Golfers
Four golfers converge on the cup at a privately owned course. Detroit still owns and manages two golf courses that bleed the city of revenue every year while the city makes money from its privately managed courses.

Detroit residents bear the biggest tax burden of any municipality in Michigan, laboring under tax rates six times higher than the average of other cities in the state. Fortunately, there are many opportunities for city government to cut spending and save resources. In the early 1990s, Detroit contracted out to a private company for management of four of the city's six municipal golf courses. Mayor Dennis Archer should finish the job and use privatization to slice the remaining two courses from the city's budget.

The Growing Popularity of Golf

Golf is a popular game and one that has grown dramatically in recent years: There are currently over 16,000 golf facilities in the United States and 68% of them are open to the public. In 1994, a whopping 88% of all new courses were available for use by the general public (as opposed to being reserved for club members or other exclusive fee-payers). Golf Course Management magazine reports that nearly three million golf newcomers, ranging in age from 18 to 29, took up the sport last year alone.

The average American 18-hole, daily-fee course hosted 33,000 rounds of golf in 1998. The average golfer spent $57 per round on fees, carts, and refreshments. In 1998, more than 700 new courses were under construction, including 34 newly opened courses in Michigan (which led the nation) in 1997. Golfers older than 50 led the golf boom by playing an average of 36 rounds a year. The senior citizen segment of golf demographics comprises 6.5 million golfers, up 16% since 1991. There was also a 51% increase in beginners during that time. The typical male and female golfer are 39 and 43 years of age and make $63,000 and $61,000 each, respectively.

These facts indicate that the demand for golf is strong, and that the private sector is driving hard to supply courses to meet that demand. Unfortunately, municipalities such as Detroit continue to subsidize their own golf courses unnecessarily. Former Mayor Coleman Young had the right idea when he contracted with a private firm, American Golf Corporation (AGC), to manage the city's Rouge, Chandler Park, Palmer Park, and Rackham courses.

Private Management Saves Green

AGC is a successful, 23-year-old management company based in Santa Monica, California. Of the 66 largest golf course management companies surveyed by Golf Course News in 1997, the average number of management contracts per firm was 12. AGC, however, owns or has contracts to manage 270 courses in 29 states and in the United Kingdom. Nationally, only 5.5% of municipal courses are managed by private firms.

The city of Detroit has earned over $250,000 in profit during each of the eight years of its ten-year management contract with AGC, which expires on November 30, 2000. Meanwhile, AGC has invested over $2.3 million in the four courses for improvements such as bunker renovation, improved drainage, more trees, better cart paths, new golf carts, and even new clubhouse roofs and carpets.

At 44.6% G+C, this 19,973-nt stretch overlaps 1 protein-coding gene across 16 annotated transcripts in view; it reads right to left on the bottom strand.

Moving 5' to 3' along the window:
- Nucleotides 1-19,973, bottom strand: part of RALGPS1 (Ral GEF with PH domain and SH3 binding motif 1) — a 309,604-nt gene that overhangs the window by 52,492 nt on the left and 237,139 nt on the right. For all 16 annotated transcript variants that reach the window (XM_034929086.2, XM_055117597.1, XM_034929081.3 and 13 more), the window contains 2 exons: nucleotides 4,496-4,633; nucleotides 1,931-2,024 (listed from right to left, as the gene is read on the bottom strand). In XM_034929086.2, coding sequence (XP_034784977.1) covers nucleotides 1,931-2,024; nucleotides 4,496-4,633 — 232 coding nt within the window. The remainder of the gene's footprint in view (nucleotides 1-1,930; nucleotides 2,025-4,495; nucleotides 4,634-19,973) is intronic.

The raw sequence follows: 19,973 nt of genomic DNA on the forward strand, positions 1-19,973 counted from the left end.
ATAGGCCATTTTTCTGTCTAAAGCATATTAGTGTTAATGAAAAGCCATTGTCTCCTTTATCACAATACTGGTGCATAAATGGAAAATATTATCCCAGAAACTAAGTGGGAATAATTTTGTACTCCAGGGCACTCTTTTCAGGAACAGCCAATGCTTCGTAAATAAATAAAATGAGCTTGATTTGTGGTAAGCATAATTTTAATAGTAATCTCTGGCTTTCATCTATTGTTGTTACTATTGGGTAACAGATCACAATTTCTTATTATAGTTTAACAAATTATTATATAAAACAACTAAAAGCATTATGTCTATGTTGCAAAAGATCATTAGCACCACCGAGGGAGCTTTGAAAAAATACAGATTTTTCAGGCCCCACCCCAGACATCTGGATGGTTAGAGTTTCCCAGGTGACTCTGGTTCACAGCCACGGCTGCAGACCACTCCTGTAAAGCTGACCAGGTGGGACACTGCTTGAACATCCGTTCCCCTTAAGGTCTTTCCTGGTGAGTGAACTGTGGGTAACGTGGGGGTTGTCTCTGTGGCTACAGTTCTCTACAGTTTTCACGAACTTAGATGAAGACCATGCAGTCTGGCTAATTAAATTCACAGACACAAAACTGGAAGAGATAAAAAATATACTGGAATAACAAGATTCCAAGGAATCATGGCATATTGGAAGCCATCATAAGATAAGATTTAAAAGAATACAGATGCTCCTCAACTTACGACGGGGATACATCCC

The massive infrastructure improvements to the AGC-managed courses have not gone unnoticed by area golfers. Indeed, 1998 was AGC's best year in Detroit. The four AGC courses earned gross revenues of $4 million on 200,000 rounds of golf. As a result, the city of Detroit will receive an approximate payment of $370,000 from AGC this fiscal year.

Prior to privatization, Detroit's golf courses were bleeding the city treasury. Since fiscal year 1994-95, two of the courses, Rogell and Belle Isle, have absorbed over $3.6 million in subsidies from the city. Privatization of these last two government-operated courses could not only save Detroit taxpayers millions of dollars in subsidies, it could inject needed revenue into other city services including snow removal, water main repairs, and street lighting.

Even better than outsourcing the management of the courses, Detroit should consider selling them off entirely. Selling these assets would end the need for subsidies and the city would enjoy a one-time cash infusion from the sale. In New York state a 1997 sale of an 18-hole municipal course garnered $3.2 million. In addition, the course became a tax paying business, paying yearly revenue to federal, state, and local taxing authorities. Detroit could do the same. Whether the courses continued under private ownership for golf enthusiasts or were converted to other uses, the land would become an income generatorfirst as it is taxed and later as any businesses on it develop to serve consumers in some fashion.

Private, for-profit businesses such as AGC have shown they can operate municipal golf courses profitably and efficiently, and golf's continued popularity indicates there are even more profits to be made. At the least, Detroit should contract out management of its two remaining government-operated courses to AGC or another private firm. Better yet, it should sell all of its golf courses to entrepreneurs to give the city a much-needed cash infusion, strip away unnecessary bureaucracy, and add other new, healthy businesses to the city's tax roll.